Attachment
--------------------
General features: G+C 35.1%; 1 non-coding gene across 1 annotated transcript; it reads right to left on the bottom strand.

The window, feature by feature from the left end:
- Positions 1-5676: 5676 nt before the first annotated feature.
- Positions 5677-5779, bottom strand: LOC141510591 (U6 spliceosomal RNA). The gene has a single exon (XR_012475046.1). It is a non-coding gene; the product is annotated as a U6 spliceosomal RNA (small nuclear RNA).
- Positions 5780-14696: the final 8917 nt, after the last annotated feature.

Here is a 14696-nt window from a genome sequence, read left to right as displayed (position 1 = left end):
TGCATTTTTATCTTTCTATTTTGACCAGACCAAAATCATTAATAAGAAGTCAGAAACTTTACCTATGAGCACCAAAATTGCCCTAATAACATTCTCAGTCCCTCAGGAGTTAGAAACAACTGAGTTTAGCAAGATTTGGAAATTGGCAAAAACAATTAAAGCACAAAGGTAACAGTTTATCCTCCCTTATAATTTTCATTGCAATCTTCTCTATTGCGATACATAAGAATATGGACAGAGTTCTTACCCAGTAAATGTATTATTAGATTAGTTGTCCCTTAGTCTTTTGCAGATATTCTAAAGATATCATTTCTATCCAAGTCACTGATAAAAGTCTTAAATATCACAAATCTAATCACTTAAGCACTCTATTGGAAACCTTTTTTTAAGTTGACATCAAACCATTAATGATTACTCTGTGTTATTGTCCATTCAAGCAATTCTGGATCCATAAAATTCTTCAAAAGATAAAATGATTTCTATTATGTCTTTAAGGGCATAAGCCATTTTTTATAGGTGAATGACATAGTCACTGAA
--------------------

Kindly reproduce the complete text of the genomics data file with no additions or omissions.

General features: G+C 35.1%; 1 non-coding gene across 1 annotated transcript; it reads right to left on the bottom strand.

The window, feature by feature from the left end:
- Positions 1-5676: 5676 nt before the first annotated feature.
- Positions 5677-5779, bottom strand: LOC141510591 (U6 spliceosomal RNA). The gene has a single exon (XR_012475046.1). It is a non-coding gene; the product is annotated as a U6 spliceosomal RNA (small nuclear RNA).
- Positions 5780-14696: the final 8917 nt, after the last annotated feature.

Here is a 14696-nt window from a genome sequence, read left to right as displayed (position 1 = left end):
TGCATTTTTATCTTTCTATTTTGACCAGACCAAAATCATTAATAAGAAGTCAGAAACTTTACCTATGAGCACCAAAATTGCCCTAATAACATTCTCAGTCCCTCAGGAGTTAGAAACAACTGAGTTTAGCAAGATTTGGAAATTGGCAAAAACAATTAAAGCACAAAGGTAACAGTTTATCCTCCCTTATAATTTTCATTGCAATCTTCTCTATTGCGATACATAAGAATATGGACAGAGTTCTTACCCAGTAAATGTATTATTAGATTAGTTGTCCCTTAGTCTTTTGCAGATATTCTAAAGATATCATTTCTATCCAAGTCACTGATAAAAGTCTTAAATATCACAAATCTAATCACTTAAGCACTCTATTGGAAACCTTTTTTTAAGTTGACATCAAACCATTAATGATTACTCTGTGTTATTGTCCATTCAAGCAATTCTGGATCCATAAAATTCTTCAAAAGATAAAATGATTTCTATTATGTCTTTAAGGGCATAAGCCATTTTTTATAGGTGAATGACATAGTCACTGAA